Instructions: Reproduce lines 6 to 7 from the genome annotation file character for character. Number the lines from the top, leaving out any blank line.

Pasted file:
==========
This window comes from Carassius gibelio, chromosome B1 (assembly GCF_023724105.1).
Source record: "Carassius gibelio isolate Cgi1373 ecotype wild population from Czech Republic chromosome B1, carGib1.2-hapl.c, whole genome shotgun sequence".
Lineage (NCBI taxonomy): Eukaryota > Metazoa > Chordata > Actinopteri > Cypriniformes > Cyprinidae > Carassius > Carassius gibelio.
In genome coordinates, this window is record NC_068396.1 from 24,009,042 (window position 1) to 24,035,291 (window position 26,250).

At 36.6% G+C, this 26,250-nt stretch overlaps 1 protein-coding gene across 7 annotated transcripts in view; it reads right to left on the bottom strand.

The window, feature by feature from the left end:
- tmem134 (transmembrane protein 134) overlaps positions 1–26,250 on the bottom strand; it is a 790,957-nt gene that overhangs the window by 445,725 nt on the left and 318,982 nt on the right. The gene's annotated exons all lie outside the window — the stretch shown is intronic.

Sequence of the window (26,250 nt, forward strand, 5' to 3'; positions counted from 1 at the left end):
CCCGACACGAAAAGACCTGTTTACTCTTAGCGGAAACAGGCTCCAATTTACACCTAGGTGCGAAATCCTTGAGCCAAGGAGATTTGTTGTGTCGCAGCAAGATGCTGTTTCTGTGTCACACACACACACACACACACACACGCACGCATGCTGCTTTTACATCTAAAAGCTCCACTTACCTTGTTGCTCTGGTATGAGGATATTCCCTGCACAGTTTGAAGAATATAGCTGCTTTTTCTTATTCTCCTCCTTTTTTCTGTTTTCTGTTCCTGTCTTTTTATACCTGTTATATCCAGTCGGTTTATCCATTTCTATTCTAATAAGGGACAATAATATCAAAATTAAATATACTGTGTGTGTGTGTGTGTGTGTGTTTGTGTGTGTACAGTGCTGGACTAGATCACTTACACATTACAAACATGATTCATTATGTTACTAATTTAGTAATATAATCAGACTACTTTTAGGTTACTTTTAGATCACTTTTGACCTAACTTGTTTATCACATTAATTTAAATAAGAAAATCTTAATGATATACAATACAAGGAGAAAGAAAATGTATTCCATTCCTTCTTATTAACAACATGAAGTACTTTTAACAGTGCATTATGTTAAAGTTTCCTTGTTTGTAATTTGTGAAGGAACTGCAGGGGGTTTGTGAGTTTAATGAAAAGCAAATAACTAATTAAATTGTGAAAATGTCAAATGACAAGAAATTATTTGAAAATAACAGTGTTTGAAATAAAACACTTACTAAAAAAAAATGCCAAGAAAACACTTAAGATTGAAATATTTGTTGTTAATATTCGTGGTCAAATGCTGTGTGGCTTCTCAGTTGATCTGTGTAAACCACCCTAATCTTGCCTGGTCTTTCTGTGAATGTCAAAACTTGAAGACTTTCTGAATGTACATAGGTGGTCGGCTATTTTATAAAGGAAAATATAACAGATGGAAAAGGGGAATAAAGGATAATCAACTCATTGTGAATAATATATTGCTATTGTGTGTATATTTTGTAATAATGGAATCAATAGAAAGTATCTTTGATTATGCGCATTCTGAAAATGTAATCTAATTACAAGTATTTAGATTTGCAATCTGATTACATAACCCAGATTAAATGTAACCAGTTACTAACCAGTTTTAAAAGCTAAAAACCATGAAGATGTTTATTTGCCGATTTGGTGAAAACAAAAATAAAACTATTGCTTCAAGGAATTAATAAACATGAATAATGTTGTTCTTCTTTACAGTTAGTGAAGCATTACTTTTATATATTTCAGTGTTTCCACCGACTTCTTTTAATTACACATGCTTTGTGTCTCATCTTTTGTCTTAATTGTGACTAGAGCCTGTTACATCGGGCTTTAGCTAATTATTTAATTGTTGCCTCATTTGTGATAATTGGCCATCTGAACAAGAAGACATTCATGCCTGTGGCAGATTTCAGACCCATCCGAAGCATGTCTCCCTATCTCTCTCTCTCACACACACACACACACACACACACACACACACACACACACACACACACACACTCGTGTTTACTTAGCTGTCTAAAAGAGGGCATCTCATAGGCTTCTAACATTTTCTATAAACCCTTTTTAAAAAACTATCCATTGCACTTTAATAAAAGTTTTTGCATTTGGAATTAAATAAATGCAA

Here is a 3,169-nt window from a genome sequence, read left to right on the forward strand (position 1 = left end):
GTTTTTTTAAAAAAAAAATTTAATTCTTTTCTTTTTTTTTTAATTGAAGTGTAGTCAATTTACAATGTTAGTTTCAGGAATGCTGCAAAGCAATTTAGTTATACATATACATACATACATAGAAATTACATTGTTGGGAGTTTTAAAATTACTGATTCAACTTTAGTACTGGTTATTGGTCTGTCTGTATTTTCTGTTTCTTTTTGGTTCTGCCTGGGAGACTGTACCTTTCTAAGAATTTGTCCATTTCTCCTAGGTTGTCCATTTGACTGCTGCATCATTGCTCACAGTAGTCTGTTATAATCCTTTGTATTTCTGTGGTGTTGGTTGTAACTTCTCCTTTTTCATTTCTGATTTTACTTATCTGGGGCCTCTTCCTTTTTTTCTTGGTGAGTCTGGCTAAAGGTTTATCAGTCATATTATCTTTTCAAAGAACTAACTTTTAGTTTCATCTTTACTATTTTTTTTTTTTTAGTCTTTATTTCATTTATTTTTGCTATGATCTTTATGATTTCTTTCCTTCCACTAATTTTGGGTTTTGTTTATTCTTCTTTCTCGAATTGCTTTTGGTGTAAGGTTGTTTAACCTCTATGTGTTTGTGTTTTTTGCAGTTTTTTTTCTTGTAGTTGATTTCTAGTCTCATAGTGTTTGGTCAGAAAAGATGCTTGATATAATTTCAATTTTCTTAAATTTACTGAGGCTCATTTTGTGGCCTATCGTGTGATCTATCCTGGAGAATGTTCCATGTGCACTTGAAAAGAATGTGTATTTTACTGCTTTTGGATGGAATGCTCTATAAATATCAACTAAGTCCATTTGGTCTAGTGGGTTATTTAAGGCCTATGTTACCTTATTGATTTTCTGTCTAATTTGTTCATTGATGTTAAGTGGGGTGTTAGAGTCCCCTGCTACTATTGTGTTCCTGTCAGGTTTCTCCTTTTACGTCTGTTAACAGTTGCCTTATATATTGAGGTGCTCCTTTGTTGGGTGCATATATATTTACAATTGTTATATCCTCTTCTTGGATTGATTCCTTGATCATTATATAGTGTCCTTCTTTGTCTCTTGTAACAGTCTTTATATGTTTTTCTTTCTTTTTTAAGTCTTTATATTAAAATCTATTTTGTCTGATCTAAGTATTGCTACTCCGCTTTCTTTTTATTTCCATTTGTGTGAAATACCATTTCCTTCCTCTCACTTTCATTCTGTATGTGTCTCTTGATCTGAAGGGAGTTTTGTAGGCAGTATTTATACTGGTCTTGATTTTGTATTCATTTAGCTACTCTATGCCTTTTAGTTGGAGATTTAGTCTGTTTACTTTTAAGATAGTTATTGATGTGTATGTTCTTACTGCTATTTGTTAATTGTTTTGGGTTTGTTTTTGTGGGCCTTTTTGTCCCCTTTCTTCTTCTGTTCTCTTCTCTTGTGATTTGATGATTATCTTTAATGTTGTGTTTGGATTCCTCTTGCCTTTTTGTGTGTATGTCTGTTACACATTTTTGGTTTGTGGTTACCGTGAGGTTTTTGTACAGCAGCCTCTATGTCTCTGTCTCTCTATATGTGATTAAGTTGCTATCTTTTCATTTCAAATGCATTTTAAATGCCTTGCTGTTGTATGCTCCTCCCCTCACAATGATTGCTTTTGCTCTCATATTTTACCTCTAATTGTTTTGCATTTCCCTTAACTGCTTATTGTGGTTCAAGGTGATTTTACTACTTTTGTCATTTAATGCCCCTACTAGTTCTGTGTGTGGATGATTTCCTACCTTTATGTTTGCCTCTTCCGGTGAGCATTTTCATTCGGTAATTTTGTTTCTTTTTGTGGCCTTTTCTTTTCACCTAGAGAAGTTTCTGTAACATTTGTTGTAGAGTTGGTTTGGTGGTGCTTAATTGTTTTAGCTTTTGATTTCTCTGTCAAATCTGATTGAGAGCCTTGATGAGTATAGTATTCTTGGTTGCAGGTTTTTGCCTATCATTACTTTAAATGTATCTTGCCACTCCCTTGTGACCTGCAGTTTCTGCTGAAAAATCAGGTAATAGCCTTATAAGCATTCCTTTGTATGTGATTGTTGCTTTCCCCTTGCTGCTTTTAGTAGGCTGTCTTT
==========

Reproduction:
The window, feature by feature from the left end:
- tmem134 (transmembrane protein 134) overlaps positions 1–26,250 on the bottom strand; it is a 790,957-nt gene that overhangs the window by 445,725 nt on the left and 318,982 nt on the right. The gene's annotated exons all lie outside the window — the stretch shown is intronic.